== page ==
total shoulder arthroplasty for whom complete radiographic
records were available did have moderate or severe lucency
100?, and passive external rotation of 30?. (B) and (C), Radiographs taken 5.5 years after surgery. The patient reported moderate pain and
showed 100?of active elevation and 40?of external rotation. Periprosthetic glenoid lucency and central migration are noted.
(A), Preoperative radiograph of a 49-year-old woman before total shoulder arthroplasty. She had severe pain, active elevation to
128 R. Bartelt et al.
around the glenoid component and another 4 had tilting or
migration of the glenoid component, which is concerning
for impending clinical failure. The decision for revision of
a potentially loose glenoid component was based on patient
symptoms, not radiographic changes alone.
Shoulder arthroplasty seems to be rarely indicated in
young patients. Our relatively small study size and inter-
mediate- to long-term follow-up limit the conclusions that
may be drawn regarding the superiority of shoulder hemi-
arthroplasty versus total shoulder arthroplasty. However,
pain relief, satisfaction, and active elevation were superior
for those who underwent total shoulder arthroplasty. The
small number of revisions in the group (9) limits statistical
analysis of implant survival; however, our data favor the
survival of total shoulder arthroplasty. This is in agreement
of hemiarthroplasty to total shoulder arthroplasty because of
progressive glenoid arthritis15; however, other data suggest
that some patients undergoing hemiarthroplasty for gleno-
humeral osteoarthritis have excellent long-term implant
survival.23Analysis of our small subset of patients who
underwent revision of hemiarthroplasty to total shoulder
whom at least 1 year of clinical follow-up is available still
reporting moderate pain. This is consistent with previous
Limitations of the study include those inherent in retro-
spective reviews. In addition, complete radiographic follow-
of the duration of the data collection period and the tertiary
referral nature of our practice, with the difficulty some
patients have in returning for radiographs. This limited our
ability to analyze radiographic failure, which should corre-
late with and predict clinical failure. In addition, follow-up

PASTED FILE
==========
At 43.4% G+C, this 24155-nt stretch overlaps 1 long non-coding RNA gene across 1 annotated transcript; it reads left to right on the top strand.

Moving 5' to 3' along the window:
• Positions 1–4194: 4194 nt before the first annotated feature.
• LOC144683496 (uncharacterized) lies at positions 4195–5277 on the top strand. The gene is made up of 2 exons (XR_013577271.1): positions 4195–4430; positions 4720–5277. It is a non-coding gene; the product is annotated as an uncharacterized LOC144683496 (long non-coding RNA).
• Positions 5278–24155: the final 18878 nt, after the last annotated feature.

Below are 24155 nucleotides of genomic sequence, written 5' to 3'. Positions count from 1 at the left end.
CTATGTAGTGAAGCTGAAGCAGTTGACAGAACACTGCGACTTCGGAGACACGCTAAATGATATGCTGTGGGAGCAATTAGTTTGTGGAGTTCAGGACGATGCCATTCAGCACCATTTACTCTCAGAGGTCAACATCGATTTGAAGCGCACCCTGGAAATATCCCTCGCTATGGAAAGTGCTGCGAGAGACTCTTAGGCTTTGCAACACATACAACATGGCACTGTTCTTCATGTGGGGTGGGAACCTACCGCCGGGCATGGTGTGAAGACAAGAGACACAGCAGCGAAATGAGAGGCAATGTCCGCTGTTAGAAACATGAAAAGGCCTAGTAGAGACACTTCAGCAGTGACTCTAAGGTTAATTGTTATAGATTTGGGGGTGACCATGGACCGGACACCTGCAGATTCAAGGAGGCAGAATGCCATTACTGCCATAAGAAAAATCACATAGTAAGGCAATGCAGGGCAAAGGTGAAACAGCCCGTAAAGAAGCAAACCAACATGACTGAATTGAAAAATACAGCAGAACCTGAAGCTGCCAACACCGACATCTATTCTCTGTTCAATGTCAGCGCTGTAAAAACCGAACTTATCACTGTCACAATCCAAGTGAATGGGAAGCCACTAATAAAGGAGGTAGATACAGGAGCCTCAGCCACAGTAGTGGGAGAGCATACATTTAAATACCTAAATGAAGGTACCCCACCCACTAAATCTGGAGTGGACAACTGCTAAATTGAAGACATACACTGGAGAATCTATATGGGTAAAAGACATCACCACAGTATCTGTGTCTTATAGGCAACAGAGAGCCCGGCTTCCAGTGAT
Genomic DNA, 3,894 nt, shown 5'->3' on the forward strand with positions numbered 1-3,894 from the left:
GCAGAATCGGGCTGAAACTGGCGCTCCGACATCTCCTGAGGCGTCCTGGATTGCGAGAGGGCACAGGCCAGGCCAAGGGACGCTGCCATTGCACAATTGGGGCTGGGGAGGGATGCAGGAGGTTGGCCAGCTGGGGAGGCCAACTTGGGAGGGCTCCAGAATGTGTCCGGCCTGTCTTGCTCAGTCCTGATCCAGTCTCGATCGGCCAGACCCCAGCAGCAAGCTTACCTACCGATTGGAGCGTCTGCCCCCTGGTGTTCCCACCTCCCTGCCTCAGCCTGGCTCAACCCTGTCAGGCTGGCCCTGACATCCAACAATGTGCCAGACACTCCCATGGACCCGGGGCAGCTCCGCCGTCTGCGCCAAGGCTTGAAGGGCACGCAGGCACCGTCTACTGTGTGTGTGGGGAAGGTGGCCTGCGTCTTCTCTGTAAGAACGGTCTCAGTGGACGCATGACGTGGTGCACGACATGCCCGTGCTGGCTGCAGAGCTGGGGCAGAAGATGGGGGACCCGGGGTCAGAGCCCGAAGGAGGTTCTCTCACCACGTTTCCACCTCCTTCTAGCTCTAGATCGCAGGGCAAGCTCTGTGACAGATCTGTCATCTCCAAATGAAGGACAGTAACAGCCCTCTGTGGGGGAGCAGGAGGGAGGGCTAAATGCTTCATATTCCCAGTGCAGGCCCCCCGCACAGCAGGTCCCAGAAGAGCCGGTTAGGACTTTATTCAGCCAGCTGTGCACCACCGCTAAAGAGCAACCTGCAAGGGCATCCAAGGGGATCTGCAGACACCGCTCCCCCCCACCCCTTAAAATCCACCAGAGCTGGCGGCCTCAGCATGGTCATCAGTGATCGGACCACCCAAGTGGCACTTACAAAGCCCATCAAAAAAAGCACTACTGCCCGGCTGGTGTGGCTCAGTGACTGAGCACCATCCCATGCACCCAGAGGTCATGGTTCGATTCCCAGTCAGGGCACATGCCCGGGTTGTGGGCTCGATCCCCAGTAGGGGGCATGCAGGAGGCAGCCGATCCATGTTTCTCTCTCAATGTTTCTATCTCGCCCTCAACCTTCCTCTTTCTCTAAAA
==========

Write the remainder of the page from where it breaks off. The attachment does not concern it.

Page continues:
was longer on average for hemiarthroplasty (9.3 years)
the data toward more failures in the hemiarthroplasty group.
for the total shoulder arthroplasty group, and longer-term
to revision. Another source of potential bias is the effect of
activity level on the outcome of the arthroplasty. Predicted
activity level is one of our preoperative considerations in the
decision to implant a glenoid component, with patients
having heavier physical demands being more likely to
receive a hemiarthroplasty. We were unable to study activity
level after surgery because of the retrospective nature of our
The data from this study indicate that there is satisfac-
tory intermediate- to long-term pain relief and improve-
ment in motion with shoulder arthroplasty in young patients
with osteoarthritis. However, there are frequent radio-
graphic changes affecting the glenoid component with
70?, and passive external rotation of 0?. (B) and (C), Radiographs taken 7.8 years after surgery. The patient reported pain only after unusual
activity and showed 140?of active elevation and 45?of external rotation. The glenoid component remained well fixed. However, proximal
humeral osteolysis was present, which is concerning for a young patient.
(A), Preoperative radiograph of a 48-year-old man before total shoulder arthroplasty. He had severe pain, active elevation to
Shoulder arthroplasty in young patients 129
a relatively high rate of revision surgery, most commonly
for progressive glenoid arthritis after hemiarthroplasty.
Young patients with glenohumeral arthritis should be
appropriately counseled regarding the favorable expecta-
tions for pain and function and the less favorable risk of
failure after either partial or total shoulder arthroplasty.
1. Shoulder arthroplasty for osteoarthritis in patients
aged 55 years or younger is rarely indicated, and
rates of revision and component loosening are high.
2. Better pain relief, motion, and patient satisfaction
were seen with total shoulder arthroplasty versus
Robert Cofield, MD, receives royalties from Smith &
Nephew and DJO/Aircast (Vista, CA). John W. Sperling,
MD, receives royalties from Biomet. However, no
outside funding was used for any part of this study.